When Fletcher Driscoll bought his first A Scow in 2000, he had no idea that 13 years later there would be a fleet racing every Monday night during the summer sailing season on his home waters of White Bear Lake in Minnesota.
“I just wanted a boat I could fit my whole family on,” says Driscoll. “But once people saw it, everyone got excited, really excited. In short order I had 50 people wanting to come sail.”
But on a small inland lake, it takes more than enthusiasm to build an 11-boat fleet in a decade. The 38-foot speedsters are not cheap, and you need to find at least seven people to crew and hope some competition will do the same—not the most enticing prospect for a would-be proprietor.
The answer is best summed up in a little movie wisdom: “If you build it they will come.” This phrase is as true for a fleet of A Scows on White Bear Lake as for a baseball game in Iowa’s cornfields.
“It all started in a serendipitous kind of way,” explains Driscoll. After he found a good deal nearby on a second boat and restored it, he was ready for more. “Well once we had two, it really seemed like we needed a third one.”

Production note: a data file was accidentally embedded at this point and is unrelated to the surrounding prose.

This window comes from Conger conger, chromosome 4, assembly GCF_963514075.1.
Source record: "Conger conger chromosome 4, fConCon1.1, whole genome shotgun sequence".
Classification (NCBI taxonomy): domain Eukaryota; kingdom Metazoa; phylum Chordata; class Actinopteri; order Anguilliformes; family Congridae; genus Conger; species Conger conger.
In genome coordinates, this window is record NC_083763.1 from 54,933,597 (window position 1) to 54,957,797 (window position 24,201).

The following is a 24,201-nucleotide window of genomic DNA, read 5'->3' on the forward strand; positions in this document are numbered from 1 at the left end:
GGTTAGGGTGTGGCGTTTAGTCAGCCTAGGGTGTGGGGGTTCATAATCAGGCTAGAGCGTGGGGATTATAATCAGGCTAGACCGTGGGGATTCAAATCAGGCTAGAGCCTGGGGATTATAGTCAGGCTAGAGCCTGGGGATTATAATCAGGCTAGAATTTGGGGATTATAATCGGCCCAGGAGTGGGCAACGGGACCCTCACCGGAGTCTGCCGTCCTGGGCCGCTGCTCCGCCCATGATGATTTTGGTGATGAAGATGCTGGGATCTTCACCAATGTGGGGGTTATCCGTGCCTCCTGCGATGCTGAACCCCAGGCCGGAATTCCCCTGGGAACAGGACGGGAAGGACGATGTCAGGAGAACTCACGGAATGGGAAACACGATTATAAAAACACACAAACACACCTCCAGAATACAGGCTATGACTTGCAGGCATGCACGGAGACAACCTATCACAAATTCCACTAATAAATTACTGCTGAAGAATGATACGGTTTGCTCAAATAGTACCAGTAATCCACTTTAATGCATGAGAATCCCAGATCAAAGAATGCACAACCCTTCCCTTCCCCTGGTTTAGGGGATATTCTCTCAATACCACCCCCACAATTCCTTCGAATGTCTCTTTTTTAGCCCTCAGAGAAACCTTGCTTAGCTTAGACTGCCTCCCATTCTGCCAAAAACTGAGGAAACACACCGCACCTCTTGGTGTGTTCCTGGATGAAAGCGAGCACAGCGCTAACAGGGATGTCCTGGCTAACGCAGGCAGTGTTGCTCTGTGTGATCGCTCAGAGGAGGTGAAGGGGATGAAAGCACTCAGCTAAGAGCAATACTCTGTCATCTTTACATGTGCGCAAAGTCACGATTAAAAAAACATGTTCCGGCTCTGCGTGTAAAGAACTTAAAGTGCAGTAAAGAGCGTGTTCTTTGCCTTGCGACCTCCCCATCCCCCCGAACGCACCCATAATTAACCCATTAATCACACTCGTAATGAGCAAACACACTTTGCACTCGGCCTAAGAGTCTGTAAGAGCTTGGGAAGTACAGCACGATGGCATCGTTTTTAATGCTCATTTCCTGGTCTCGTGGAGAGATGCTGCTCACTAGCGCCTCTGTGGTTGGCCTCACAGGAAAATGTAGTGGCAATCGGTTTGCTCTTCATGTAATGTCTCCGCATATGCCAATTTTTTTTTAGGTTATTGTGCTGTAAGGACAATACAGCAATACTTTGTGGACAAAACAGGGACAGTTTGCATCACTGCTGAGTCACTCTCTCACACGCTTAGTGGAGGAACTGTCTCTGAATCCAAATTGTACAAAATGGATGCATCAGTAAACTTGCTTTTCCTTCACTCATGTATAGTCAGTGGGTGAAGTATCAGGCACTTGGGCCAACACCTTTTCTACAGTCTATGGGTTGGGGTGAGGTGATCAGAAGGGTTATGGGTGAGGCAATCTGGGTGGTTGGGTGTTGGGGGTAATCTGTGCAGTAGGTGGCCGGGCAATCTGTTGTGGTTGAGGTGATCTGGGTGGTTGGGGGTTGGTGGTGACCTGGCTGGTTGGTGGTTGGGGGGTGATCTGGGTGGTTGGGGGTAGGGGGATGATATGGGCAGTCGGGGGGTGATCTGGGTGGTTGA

Racing started in 2004 when he bought a third from Buddy Melges. After a fourth boat was picked up and led by a women’s team, the momentum really started and more Minnesotan sailors began chipping in.
With the help of the conservation district, nine A Scows live at Driscoll’s makeshift marina—repair shop and storage barn included. “It really helps having everyone in one place,” says Driscoll, who can be found roaming the docks every Monday night, making sure all the boats have what they need. “If one boat doesn’t have enough crew or anything, we can usually swap around a little bit and make it work.”
Driscoll’s support has taken the logistical challenges out of the equation, making a boat that only the most diehard amateur would campaign from scratch far more appealing to possible owners. He now hopes that others will step in and buy some of the scows: “I decided to take a chance and buy the boats and find the crews first, and then hope other people will want to buy the boats.”
So far, it looks like the chance paid off: White Bear Lake now boasts one of the class’s largest fleets. Hopefully by the time the 81-year-old is finally ready to retire, he’ll have plenty of help carrying the A Scow’s hefty mantle.